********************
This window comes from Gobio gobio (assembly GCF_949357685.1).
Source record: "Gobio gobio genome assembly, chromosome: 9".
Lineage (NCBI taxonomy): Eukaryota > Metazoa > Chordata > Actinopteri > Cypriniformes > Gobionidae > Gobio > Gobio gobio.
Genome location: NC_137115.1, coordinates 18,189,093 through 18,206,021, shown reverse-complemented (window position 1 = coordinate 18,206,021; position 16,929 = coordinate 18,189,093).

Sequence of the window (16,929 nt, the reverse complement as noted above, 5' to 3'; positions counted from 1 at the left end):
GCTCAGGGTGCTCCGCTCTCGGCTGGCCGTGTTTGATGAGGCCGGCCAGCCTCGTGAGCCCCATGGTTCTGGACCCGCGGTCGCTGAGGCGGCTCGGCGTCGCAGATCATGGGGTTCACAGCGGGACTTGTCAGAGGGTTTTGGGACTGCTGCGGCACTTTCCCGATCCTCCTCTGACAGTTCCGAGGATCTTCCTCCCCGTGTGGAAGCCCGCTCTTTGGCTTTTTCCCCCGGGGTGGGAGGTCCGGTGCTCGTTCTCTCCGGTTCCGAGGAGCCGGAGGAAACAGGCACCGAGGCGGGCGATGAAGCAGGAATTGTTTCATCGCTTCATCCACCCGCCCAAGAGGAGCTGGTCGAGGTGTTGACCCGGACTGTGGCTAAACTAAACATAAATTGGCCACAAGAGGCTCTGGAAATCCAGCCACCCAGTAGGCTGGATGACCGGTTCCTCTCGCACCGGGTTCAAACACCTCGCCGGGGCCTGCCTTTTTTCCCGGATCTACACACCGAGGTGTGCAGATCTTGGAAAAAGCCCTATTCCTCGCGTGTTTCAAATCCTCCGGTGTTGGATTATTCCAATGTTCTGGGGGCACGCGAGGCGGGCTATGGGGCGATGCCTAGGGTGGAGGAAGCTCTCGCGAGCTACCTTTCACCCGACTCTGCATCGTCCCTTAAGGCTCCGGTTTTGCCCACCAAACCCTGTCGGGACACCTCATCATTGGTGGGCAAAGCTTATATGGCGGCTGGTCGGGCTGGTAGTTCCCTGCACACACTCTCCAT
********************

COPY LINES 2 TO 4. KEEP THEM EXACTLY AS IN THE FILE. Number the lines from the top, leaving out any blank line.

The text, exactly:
Source record: "Gobio gobio genome assembly, chromosome: 9".
Lineage (NCBI taxonomy): Eukaryota > Metazoa > Chordata > Actinopteri > Cypriniformes > Gobionidae > Gobio > Gobio gobio.
Genome location: NC_137115.1, coordinates 18,189,093 through 18,206,021, shown reverse-complemented (window position 1 = coordinate 18,206,021; position 16,929 = coordinate 18,189,093).